common questions concerning this fantasy fairy who visits
in the night and leaves presents and money.

Why did a fairy become associated with losing a baby tooth?
Many old cultures marked the loss of a child's baby or milk
teeth. Some ancient cultures placed the lost tooth in a tree
or threw it to the sun. Other rituals involved having an adult
swallow the tooth or burn it.

Why is the Tooth Fairy so popular?

The Tooth Fairy is a whimsical concept that helps both
parent and child mark the transition from infancy to
childhood. It's a rite of passage that is not attached to any
religion or holiday, which accounts for its widespread

When does the Tooth Fairy come to visit?

Although it varies, children generally lose their first baby
tooth between the ages of 5 and 7 years.

Why is the Tooth Fairy traditionally female?

As a popular culture figure of relatively modern times, the
Tooth Fairy is usually depicted as a woman. However,
some companies are now offering Tooth Fairy "Prince" style
gifts for the boys to enjoy.

What does the Tooth Fairy exchange for the child's tooth?

A generation ago, the Tooth Fairy brought only a modest gift,
perhaps a dime or a quarter. In very recent years, that
amount has increased dramatically and children now
receive Tooth Fairy gifts ranging from a dollar to five dollars
to much more. Sometimes the monetary amount is
considerably higher for the first tooth lost. Instead of cash,
some parents opt for a gift. But money remains the most
popular choice.

Is the Tooth Fairy celebrated around the world?

Throughout English-speaking and many European
countries, the Tooth Fairy tradition is widely known and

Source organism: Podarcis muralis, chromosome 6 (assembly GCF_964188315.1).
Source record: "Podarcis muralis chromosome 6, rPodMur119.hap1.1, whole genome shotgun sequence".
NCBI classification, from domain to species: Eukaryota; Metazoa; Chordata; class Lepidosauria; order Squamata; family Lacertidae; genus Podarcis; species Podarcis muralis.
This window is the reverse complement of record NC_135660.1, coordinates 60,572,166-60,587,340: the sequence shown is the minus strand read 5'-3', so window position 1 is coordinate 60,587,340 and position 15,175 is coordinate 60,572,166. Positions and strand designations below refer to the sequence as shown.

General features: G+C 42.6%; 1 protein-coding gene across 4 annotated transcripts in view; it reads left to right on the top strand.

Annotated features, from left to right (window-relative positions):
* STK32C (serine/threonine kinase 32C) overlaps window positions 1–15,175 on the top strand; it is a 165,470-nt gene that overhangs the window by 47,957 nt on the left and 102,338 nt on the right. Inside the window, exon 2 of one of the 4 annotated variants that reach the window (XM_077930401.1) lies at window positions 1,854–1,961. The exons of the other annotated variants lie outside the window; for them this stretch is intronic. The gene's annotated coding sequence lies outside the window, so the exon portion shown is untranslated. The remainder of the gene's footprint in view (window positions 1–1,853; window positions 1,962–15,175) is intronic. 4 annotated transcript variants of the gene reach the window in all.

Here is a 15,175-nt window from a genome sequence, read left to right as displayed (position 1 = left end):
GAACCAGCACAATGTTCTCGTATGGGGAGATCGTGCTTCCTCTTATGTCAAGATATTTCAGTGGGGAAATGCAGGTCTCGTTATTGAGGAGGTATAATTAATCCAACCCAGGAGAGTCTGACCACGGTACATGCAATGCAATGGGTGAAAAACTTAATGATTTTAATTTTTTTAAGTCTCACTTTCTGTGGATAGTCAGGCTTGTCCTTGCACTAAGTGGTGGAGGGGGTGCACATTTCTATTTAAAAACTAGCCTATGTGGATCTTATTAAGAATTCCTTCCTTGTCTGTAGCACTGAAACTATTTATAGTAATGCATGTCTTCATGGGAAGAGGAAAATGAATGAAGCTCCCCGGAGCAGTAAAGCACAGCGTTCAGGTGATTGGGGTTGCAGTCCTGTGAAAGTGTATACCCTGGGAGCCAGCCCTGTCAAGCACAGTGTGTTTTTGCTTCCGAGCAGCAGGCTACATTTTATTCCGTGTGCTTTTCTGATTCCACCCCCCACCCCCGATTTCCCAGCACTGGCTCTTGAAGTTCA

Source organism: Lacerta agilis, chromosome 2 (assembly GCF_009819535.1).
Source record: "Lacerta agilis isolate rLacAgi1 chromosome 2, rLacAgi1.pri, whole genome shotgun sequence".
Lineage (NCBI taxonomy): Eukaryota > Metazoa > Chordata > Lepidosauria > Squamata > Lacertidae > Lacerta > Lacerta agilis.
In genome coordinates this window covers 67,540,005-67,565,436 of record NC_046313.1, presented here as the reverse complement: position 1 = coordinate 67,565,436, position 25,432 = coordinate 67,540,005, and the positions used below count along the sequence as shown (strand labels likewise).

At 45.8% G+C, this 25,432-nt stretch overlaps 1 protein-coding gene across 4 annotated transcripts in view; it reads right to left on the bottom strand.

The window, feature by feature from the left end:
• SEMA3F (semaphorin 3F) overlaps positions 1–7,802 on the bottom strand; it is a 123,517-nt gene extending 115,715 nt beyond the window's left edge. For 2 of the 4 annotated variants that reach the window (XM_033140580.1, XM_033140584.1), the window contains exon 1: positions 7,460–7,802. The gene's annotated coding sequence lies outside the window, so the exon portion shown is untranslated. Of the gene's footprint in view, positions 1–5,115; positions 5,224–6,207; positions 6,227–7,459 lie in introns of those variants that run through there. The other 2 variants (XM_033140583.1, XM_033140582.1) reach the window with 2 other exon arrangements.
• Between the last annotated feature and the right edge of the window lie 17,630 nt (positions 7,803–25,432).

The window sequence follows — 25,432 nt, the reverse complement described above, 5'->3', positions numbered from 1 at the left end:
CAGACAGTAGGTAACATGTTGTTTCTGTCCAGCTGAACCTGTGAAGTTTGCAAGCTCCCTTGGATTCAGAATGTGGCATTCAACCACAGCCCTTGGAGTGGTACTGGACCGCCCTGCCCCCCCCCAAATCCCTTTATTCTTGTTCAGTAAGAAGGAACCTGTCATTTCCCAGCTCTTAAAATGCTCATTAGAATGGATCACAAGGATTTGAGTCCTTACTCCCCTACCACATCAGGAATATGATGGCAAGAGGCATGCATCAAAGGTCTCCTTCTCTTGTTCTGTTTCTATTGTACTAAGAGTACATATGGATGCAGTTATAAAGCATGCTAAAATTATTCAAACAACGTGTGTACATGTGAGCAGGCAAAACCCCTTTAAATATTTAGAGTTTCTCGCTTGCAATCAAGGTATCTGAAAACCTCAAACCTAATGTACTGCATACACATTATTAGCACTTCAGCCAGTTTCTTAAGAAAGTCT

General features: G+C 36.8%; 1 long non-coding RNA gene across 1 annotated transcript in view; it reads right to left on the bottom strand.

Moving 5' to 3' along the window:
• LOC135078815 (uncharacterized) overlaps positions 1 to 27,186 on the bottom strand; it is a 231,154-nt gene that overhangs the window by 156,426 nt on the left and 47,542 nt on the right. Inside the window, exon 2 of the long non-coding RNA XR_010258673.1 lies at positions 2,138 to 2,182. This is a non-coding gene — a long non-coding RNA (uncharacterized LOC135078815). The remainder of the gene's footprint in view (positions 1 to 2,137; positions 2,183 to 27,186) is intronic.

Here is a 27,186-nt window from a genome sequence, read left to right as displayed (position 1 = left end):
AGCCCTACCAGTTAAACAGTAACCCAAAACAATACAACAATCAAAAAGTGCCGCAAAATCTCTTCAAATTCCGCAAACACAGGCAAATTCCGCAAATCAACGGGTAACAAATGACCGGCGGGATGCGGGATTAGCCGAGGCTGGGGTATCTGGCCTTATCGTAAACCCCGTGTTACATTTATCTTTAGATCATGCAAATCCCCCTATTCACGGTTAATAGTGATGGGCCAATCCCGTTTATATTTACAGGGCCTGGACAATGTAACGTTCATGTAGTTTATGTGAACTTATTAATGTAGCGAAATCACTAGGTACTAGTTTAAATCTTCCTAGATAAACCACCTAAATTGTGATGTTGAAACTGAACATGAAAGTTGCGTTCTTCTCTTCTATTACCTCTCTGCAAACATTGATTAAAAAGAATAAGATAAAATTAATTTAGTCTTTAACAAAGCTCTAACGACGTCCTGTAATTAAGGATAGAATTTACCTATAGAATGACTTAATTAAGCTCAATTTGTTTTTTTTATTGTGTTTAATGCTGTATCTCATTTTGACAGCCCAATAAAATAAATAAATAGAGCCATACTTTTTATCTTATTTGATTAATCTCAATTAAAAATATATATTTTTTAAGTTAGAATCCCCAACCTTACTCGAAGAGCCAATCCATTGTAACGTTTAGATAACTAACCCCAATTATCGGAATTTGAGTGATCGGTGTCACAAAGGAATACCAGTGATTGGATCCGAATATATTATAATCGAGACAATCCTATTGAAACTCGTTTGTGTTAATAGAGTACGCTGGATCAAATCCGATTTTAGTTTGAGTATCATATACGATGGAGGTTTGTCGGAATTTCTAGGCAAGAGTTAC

practiced. Although in many cultures, the first lost tooth is
the only one recognized by the Tooth Fairy.


Alas, a child's belief in the Tooth Fairy is all too fleeting. By
the age of nine or ten, most children have stopped believing
in the Tooth Fairy. Many kids, however, continue to play
along with their parents because they enjoy the tradition and
they like collecting the money! The last baby teeth are
usually gone by age 12, and the Tooth Fairy ceases her

What happens to all the teeth collected over the years by the
Tooth Fairy?

Some parents tell their children that the teeth become the
countless shimmering stars in the sky. Others say that the
Tooth Fairy is building a fabulous castle for herself using all
of the "donated" teeth. Today, there are numerous books
available about the Tooth Fairy that offer their own version of
what happens to the countless lost teeth.

In the end, the magic of the Tooth Fairy is perpetuated by
parents who make up their own stories and create their own
rituals. This only adds to the magical charm that we call the
Tooth Fairy.

Nancy Wurtzel is the founder and owner of All About Baby, an ecommerce site located at []. All About Baby specializes in personalized and memorable gifts for children as well as interesting and helpful child-related site content. Ms. Wurtzel has over 20 years of marketing and communications experience. She consults with small businesses seeking to enter the marketplace or grow their existing ecommerce business.